Apart from JetOne, there are also studios in Hong Kong specialising in content development for VR. Creote Studio is a company providing digital design services based in Wong Chuk Hang. Roy Lo, the 34-year-old business director, says commercial applications of VR can be divided into training and simulation, and reality experience. In Creote Studio’s previous project with the Hongkong Electric Company, Lo says they used 3D modelling to reproduce construction sites from the real world for workers’ training.
“There are many health and safety compliances to meet on a construction site, but talking about them using stacks of handouts in lessons is really boring,” Lo says. “Using a VR training software will be a more interactive way [to do it].”
As for reality experience, Lo gives the example of a testing laboratory exhibition in Barcelona. The exhibition used VR to offer virtual tours of a laboratory located in Taiwan. There were interactive elements that allowed users to walk through different rooms and learn about the Taiwanese laboratory in Barcelona. Lo says VR technology enabled people to overcome geographical barriers and get a clearer understanding of the laboratory’s operations.
Like Noel Leung, Lo says he has noticed more corporations are now willing to invest in VR. He attributes this to big campaigns and promotions carried out in the past year by major companies such as Samsung.
“Interested parties are starting to consider the budgets and resources to invest,” Lo says. “We see more and more corporations have the determination to adopt VR in their businesses.”
Despite the optimism in the market, Hong Kong may still be a bit behind when it comes to the development of VR. There are various reasons for this, which apply to both the gaming and content development markets. Edward Cheung Kwan-king, a principal reporter at unwire.hk, a website reporting on tech, says there is an overall lack of VR content.
Cheung explains one of the reasons is that filming, producing and even live broadcasting VR content is very expensive. So many companies stick to using traditional methods of producing content like videos. He notes a problem specific to Hong Kong is that although there are a lot of VR devices like HTC Vive, Samsung Gear 360 and LG 360 Cam available, few people shoot their own VR videos. He says many people in Hong Kong still prefer to view online productions that approximate VR.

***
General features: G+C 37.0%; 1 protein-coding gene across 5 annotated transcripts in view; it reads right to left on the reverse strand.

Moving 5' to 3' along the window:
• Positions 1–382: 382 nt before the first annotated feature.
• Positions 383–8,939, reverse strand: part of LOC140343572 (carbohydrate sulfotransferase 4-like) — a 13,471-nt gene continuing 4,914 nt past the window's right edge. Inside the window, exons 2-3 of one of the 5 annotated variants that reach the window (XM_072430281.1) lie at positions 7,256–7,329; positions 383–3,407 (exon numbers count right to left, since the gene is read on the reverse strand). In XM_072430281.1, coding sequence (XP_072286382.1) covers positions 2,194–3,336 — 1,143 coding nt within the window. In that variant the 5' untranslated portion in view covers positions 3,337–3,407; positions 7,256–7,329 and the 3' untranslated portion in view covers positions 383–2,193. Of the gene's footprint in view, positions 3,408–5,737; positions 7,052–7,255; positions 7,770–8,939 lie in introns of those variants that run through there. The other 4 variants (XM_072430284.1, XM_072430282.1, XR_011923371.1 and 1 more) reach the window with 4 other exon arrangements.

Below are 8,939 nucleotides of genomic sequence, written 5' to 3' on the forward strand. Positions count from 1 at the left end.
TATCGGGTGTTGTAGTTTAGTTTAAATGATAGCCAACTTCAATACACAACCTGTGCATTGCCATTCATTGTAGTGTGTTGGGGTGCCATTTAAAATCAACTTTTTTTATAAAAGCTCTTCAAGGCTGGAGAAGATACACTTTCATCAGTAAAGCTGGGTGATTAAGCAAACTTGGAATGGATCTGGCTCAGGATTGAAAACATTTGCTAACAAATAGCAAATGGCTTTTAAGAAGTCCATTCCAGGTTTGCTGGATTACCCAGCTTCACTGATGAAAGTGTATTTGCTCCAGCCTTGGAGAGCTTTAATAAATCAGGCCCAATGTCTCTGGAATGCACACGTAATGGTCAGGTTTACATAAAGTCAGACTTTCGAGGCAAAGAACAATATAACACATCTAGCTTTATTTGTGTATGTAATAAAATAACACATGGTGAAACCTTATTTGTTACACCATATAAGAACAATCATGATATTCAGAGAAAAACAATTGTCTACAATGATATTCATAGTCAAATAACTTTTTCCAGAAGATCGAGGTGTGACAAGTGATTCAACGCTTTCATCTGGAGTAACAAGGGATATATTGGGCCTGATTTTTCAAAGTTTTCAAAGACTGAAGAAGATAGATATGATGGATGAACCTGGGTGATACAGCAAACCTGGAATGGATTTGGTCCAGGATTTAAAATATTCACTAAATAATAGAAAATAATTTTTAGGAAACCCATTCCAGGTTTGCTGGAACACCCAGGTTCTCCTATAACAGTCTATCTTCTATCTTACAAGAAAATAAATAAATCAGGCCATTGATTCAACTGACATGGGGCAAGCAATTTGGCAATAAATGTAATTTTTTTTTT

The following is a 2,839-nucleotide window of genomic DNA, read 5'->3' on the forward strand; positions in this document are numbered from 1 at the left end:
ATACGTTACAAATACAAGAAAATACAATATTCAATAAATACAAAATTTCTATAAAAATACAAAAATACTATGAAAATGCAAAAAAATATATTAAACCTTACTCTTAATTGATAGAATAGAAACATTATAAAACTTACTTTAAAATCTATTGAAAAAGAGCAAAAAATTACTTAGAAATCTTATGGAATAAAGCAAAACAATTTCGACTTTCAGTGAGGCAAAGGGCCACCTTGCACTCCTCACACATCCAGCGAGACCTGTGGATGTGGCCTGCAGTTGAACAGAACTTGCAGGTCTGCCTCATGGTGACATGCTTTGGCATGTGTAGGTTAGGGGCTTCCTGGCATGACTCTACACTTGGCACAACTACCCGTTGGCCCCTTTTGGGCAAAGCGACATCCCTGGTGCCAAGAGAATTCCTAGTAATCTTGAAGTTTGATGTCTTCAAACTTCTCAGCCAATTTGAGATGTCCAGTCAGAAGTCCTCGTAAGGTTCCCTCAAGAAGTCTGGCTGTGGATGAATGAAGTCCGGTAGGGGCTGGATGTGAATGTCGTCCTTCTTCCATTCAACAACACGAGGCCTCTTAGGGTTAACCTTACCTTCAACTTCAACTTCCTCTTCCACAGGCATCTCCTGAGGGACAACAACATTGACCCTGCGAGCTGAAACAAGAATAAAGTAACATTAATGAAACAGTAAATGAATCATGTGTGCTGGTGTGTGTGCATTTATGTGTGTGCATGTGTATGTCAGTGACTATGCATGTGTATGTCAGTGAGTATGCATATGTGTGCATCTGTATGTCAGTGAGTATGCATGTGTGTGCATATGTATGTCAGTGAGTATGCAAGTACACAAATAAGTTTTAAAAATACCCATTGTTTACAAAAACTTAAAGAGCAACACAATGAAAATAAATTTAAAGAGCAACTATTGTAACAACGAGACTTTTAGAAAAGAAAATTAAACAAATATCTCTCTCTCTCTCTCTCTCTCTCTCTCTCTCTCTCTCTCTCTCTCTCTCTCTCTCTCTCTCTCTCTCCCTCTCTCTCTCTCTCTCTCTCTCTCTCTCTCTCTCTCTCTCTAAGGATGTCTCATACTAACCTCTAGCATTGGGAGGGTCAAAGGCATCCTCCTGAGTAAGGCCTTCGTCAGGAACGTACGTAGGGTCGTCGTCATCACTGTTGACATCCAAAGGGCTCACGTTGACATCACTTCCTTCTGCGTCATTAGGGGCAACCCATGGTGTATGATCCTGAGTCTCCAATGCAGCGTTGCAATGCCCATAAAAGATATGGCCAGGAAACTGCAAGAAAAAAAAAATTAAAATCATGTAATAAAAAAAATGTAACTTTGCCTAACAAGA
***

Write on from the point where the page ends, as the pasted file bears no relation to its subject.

Aqua Tsang Tsz-chung, a reporter and Cheung’s colleague at unwire.hk, says another problem that has plagued the development of VR technology is VR-induced motion sickness, commonly referred to as virtual reality sickness. Tsang recalls feeling dizzy after playing the game Resident Evil 7 for 45 minutes using a VR headset.
It is not known exactly what causes virtual reality sickness but one theory is that there is a mismatch between the refresh rate of the screen and how quickly the brain can process images. The refresh rate often cannot keep up with the brain .“It is not a problem of quality, but frame rate,” says Tsang.
Richard So Hau-yue, a professor from the Department of Industrial Engineering and Logistics Management at the Hong Kong University of Science and Technology, says only half of the human population are prone to motion sickness in a virtual environment. So says the more realistic virtual images are, the more likely they are to induce an illusion of self motion that makes people sick.